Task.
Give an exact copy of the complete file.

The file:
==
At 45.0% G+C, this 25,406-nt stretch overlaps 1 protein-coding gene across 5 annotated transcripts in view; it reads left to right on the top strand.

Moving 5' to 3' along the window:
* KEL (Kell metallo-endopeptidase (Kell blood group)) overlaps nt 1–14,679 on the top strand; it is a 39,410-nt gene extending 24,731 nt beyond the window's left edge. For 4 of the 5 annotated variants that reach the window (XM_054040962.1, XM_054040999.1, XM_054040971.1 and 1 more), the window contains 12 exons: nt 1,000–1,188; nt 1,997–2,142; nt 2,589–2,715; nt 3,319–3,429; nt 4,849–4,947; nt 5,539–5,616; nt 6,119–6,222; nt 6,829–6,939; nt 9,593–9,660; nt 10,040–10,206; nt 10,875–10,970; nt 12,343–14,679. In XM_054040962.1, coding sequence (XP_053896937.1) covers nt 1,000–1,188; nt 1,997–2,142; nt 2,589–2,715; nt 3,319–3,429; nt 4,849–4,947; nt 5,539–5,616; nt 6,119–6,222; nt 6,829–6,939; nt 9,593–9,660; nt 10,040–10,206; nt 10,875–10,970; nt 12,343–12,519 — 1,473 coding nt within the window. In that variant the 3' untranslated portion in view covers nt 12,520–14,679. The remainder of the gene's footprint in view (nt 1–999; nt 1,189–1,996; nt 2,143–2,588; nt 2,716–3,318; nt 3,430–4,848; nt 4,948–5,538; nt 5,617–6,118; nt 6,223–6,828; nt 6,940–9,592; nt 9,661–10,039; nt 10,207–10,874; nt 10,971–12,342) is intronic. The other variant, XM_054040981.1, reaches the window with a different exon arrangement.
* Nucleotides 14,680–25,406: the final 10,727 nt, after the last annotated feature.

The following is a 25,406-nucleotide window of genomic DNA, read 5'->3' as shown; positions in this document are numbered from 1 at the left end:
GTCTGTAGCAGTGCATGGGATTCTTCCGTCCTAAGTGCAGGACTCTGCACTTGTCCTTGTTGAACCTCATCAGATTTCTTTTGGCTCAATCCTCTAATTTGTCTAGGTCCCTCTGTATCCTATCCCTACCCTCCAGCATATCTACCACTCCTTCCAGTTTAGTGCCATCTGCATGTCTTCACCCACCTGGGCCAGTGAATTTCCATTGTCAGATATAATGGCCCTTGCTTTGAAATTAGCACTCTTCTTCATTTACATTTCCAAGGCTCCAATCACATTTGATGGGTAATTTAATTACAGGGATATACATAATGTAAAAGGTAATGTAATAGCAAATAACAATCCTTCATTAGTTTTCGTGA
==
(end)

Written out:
At 45.0% G+C, this 25,406-nt stretch overlaps 1 protein-coding gene across 5 annotated transcripts in view; it reads left to right on the top strand.

Moving 5' to 3' along the window:
* KEL (Kell metallo-endopeptidase (Kell blood group)) overlaps nt 1–14,679 on the top strand; it is a 39,410-nt gene extending 24,731 nt beyond the window's left edge. For 4 of the 5 annotated variants that reach the window (XM_054040962.1, XM_054040999.1, XM_054040971.1 and 1 more), the window contains 12 exons: nt 1,000–1,188; nt 1,997–2,142; nt 2,589–2,715; nt 3,319–3,429; nt 4,849–4,947; nt 5,539–5,616; nt 6,119–6,222; nt 6,829–6,939; nt 9,593–9,660; nt 10,040–10,206; nt 10,875–10,970; nt 12,343–14,679. In XM_054040962.1, coding sequence (XP_053896937.1) covers nt 1,000–1,188; nt 1,997–2,142; nt 2,589–2,715; nt 3,319–3,429; nt 4,849–4,947; nt 5,539–5,616; nt 6,119–6,222; nt 6,829–6,939; nt 9,593–9,660; nt 10,040–10,206; nt 10,875–10,970; nt 12,343–12,519 — 1,473 coding nt within the window. In that variant the 3' untranslated portion in view covers nt 12,520–14,679. The remainder of the gene's footprint in view (nt 1–999; nt 1,189–1,996; nt 2,143–2,588; nt 2,716–3,318; nt 3,430–4,848; nt 4,948–5,538; nt 5,617–6,118; nt 6,223–6,828; nt 6,940–9,592; nt 9,661–10,039; nt 10,207–10,874; nt 10,971–12,342) is intronic. The other variant, XM_054040981.1, reaches the window with a different exon arrangement.
* Nucleotides 14,680–25,406: the final 10,727 nt, after the last annotated feature.

The following is a 25,406-nucleotide window of genomic DNA, read 5'->3' as shown; positions in this document are numbered from 1 at the left end:
GTCTGTAGCAGTGCATGGGATTCTTCCGTCCTAAGTGCAGGACTCTGCACTTGTCCTTGTTGAACCTCATCAGATTTCTTTTGGCTCAATCCTCTAATTTGTCTAGGTCCCTCTGTATCCTATCCCTACCCTCCAGCATATCTACCACTCCTTCCAGTTTAGTGCCATCTGCATGTCTTCACCCACCTGGGCCAGTGAATTTCCATTGTCAGATATAATGGCCCTTGCTTTGAAATTAGCACTCTTCTTCATTTACATTTCCAAGGCTCCAATCACATTTGATGGGTAATTTAATTACAGGGATATACATAATGTAAAAGGTAATGTAATAGCAAATAACAATCCTTCATTAGTTTTCGTGA